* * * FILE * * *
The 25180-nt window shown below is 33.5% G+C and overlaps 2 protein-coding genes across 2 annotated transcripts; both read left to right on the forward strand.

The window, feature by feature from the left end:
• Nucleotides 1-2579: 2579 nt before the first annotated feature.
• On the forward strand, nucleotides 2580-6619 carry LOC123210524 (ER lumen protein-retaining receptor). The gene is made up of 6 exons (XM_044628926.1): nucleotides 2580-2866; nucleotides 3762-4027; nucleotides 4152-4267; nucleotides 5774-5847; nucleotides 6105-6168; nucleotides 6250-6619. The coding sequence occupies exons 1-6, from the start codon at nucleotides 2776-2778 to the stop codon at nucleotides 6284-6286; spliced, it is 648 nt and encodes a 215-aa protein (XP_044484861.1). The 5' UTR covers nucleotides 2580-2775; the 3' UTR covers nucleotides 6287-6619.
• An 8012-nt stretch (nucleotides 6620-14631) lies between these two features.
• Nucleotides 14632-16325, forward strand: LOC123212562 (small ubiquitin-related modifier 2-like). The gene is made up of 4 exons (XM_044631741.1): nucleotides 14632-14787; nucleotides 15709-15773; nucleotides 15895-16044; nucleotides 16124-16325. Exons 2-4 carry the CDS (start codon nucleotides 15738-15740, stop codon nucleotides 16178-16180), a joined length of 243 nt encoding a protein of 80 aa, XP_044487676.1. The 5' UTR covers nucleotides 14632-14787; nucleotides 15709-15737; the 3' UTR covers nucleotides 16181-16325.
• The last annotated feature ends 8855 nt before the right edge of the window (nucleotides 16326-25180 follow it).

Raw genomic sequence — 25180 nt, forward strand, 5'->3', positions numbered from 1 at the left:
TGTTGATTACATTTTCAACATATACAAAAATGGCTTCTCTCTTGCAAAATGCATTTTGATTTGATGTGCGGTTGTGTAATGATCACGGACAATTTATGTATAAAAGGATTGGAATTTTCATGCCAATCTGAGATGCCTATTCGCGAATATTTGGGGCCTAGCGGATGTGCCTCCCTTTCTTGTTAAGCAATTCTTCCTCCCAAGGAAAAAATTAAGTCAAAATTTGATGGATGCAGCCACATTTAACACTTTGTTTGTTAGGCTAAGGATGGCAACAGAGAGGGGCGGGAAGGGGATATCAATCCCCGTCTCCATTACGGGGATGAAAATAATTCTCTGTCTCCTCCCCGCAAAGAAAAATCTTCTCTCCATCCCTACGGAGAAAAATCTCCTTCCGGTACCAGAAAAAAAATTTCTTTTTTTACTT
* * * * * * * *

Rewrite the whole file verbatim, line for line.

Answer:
The 25180-nt window shown below is 33.5% G+C and overlaps 2 protein-coding genes across 2 annotated transcripts; both read left to right on the forward strand.

The window, feature by feature from the left end:
• Nucleotides 1-2579: 2579 nt before the first annotated feature.
• On the forward strand, nucleotides 2580-6619 carry LOC123210524 (ER lumen protein-retaining receptor). The gene is made up of 6 exons (XM_044628926.1): nucleotides 2580-2866; nucleotides 3762-4027; nucleotides 4152-4267; nucleotides 5774-5847; nucleotides 6105-6168; nucleotides 6250-6619. The coding sequence occupies exons 1-6, from the start codon at nucleotides 2776-2778 to the stop codon at nucleotides 6284-6286; spliced, it is 648 nt and encodes a 215-aa protein (XP_044484861.1). The 5' UTR covers nucleotides 2580-2775; the 3' UTR covers nucleotides 6287-6619.
• An 8012-nt stretch (nucleotides 6620-14631) lies between these two features.
• Nucleotides 14632-16325, forward strand: LOC123212562 (small ubiquitin-related modifier 2-like). The gene is made up of 4 exons (XM_044631741.1): nucleotides 14632-14787; nucleotides 15709-15773; nucleotides 15895-16044; nucleotides 16124-16325. Exons 2-4 carry the CDS (start codon nucleotides 15738-15740, stop codon nucleotides 16178-16180), a joined length of 243 nt encoding a protein of 80 aa, XP_044487676.1. The 5' UTR covers nucleotides 14632-14787; nucleotides 15709-15737; the 3' UTR covers nucleotides 16181-16325.
• The last annotated feature ends 8855 nt before the right edge of the window (nucleotides 16326-25180 follow it).

Raw genomic sequence — 25180 nt, forward strand, 5'->3', positions numbered from 1 at the left:
TGTTGATTACATTTTCAACATATACAAAAATGGCTTCTCTCTTGCAAAATGCATTTTGATTTGATGTGCGGTTGTGTAATGATCACGGACAATTTATGTATAAAAGGATTGGAATTTTCATGCCAATCTGAGATGCCTATTCGCGAATATTTGGGGCCTAGCGGATGTGCCTCCCTTTCTTGTTAAGCAATTCTTCCTCCCAAGGAAAAAATTAAGTCAAAATTTGATGGATGCAGCCACATTTAACACTTTGTTTGTTAGGCTAAGGATGGCAACAGAGAGGGGCGGGAAGGGGATATCAATCCCCGTCTCCATTACGGGGATGAAAATAATTCTCTGTCTCCTCCCCGCAAAGAAAAATCTTCTCTCCATCCCTACGGAGAAAAATCTCCTTCCGGTACCAGAAAAAAAATTTCTTTTTTTACTT